IEEE Intelligence and Security Informatics (ISI) 2018

 November 8 - 10, 2018 // Florida International University, Miami FL


Quo Vadis? A Look at the Evolution of the Security of Web Applications

Speaker: Dr. Engin Kirda

Abstract: In this talk, I will be taking a step back, and looking at about a decade's worth of web security research that I have been involved in. I will try to answer if we are seeing an improvement in web security, how effective some past approaches have been, and where there might be potential for some interesting future work.

Bio: Dr. Engin Kirda is chief architect at global breach protection provider Lastline - which he co-founded in 2011 - as well as a computer science professor at Northeastern University in Boston. He has co-authored more than 140 published research papers. Before Northeastern, he held faculty positions at Institut Eurecom in the French Riviera and the Technical University of Vienna where he co-founded the Secure Systems Lab that is now distributed across multiple institutions in Europe and the U.S. Engin's recent research has focused on malware analysis and detection, web application security and practical aspects of social networking security - including the de-anonymization of social network users. He has served on program committees of numerous well-known international conferences and workshops. In 2009, Engin was the program committee chair of RAID, in 2015, the program committee chair of NDSS, and in 2017, the program committee co-chair of USENIX Security. In the past, Engin has consulted the European Commission on emerging threats, and gave a Congressional Briefing in Washington D.C. on advanced malware attacks and cyber-security. He also spoke at SXSW Interactive 2015 about "Malware in the Wild."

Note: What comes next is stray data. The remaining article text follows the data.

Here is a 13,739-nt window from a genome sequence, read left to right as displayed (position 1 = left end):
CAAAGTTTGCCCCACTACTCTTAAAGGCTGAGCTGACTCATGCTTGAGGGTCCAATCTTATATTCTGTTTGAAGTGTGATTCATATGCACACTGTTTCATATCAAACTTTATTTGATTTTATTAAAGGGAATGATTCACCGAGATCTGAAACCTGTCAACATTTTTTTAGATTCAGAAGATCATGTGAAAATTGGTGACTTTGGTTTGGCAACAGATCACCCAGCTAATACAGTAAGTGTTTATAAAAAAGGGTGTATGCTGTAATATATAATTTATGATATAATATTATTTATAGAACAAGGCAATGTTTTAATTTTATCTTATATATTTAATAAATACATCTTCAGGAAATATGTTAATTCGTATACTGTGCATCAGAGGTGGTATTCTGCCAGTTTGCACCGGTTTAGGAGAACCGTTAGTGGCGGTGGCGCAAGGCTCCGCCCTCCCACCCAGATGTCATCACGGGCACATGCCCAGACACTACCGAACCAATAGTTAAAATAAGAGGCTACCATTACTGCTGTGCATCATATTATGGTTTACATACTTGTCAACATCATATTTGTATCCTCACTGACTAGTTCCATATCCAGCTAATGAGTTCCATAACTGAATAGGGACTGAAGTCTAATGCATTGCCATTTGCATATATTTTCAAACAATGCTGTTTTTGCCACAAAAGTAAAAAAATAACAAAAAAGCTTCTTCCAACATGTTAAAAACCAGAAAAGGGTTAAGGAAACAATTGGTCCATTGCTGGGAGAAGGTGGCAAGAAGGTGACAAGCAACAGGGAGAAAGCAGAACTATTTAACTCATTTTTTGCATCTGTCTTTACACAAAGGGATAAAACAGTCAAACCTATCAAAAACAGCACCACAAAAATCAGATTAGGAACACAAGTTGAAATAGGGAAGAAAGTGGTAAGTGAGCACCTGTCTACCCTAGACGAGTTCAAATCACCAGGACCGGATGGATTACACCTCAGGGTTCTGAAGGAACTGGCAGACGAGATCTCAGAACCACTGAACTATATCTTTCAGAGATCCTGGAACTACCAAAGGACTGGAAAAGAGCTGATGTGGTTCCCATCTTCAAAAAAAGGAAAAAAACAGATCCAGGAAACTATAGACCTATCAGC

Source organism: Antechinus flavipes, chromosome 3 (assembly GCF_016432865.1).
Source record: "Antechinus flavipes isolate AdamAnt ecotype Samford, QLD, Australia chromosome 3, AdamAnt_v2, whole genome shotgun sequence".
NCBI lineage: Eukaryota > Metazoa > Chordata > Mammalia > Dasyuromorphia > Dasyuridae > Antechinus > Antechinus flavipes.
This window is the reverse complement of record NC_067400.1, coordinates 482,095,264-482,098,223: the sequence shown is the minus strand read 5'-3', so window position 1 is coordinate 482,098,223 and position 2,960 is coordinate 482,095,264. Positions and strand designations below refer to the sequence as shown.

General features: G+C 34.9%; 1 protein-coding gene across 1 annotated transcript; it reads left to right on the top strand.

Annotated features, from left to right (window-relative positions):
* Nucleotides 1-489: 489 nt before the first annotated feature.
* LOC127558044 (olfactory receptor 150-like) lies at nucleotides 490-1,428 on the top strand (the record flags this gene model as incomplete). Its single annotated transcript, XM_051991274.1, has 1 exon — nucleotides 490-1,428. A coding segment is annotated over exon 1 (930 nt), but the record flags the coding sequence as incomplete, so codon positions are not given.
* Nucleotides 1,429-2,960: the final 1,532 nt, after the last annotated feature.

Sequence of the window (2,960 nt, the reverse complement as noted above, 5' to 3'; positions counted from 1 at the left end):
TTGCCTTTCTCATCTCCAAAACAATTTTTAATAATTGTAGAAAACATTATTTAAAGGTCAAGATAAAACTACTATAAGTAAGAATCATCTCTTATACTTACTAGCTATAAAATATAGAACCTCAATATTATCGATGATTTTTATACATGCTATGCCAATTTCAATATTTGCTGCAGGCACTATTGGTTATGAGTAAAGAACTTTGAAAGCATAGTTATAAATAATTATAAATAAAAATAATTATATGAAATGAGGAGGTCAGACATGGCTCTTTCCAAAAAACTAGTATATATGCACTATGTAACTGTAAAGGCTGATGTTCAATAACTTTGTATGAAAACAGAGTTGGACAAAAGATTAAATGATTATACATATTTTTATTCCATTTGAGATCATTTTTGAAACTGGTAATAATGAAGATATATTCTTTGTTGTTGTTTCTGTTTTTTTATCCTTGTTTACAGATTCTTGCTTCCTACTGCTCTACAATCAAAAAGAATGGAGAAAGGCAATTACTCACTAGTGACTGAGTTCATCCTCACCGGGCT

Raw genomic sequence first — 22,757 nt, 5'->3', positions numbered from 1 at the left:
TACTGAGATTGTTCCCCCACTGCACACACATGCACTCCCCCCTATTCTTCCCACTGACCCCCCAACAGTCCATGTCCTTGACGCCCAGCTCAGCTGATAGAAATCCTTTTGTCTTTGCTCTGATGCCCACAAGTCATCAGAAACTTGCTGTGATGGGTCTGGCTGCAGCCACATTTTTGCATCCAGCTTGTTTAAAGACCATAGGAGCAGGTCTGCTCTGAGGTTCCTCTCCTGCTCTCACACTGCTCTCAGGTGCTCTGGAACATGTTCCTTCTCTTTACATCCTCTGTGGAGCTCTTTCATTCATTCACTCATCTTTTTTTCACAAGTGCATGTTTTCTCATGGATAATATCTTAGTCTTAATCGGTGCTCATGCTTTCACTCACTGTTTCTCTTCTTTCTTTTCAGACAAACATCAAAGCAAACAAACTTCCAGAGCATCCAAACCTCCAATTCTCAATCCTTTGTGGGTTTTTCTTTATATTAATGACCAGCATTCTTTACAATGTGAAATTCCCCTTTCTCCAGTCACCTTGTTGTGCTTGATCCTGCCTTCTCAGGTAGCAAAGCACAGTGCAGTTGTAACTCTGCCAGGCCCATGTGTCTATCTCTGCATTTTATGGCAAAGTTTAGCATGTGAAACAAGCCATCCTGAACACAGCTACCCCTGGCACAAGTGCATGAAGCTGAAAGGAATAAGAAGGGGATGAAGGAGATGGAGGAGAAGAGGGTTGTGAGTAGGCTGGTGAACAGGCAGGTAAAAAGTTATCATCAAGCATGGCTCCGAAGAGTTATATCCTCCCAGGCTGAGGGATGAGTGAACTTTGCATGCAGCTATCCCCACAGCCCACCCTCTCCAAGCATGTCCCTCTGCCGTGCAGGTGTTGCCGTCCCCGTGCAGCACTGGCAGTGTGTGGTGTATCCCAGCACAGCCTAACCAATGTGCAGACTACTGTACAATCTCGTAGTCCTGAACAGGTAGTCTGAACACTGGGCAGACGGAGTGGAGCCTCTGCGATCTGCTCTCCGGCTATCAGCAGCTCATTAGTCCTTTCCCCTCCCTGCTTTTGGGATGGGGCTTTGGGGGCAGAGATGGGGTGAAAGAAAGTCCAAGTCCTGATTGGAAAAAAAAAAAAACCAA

Social Cyber-Security

Speaker: Dr. Kathleen M. Carkey

Abstract: Social cyber-security is an emerging transdiciplinary science aimed at keeping the internet an open environment for the free exchange of ideas, without subjecting individuals to undue influence or misinformation. The basic tenets of this area, the researchers, and the challenges are discussed. The nature od social cyber security as a computational social science is described. Key insights on bot activity and the opportunities for information manipulation are presented.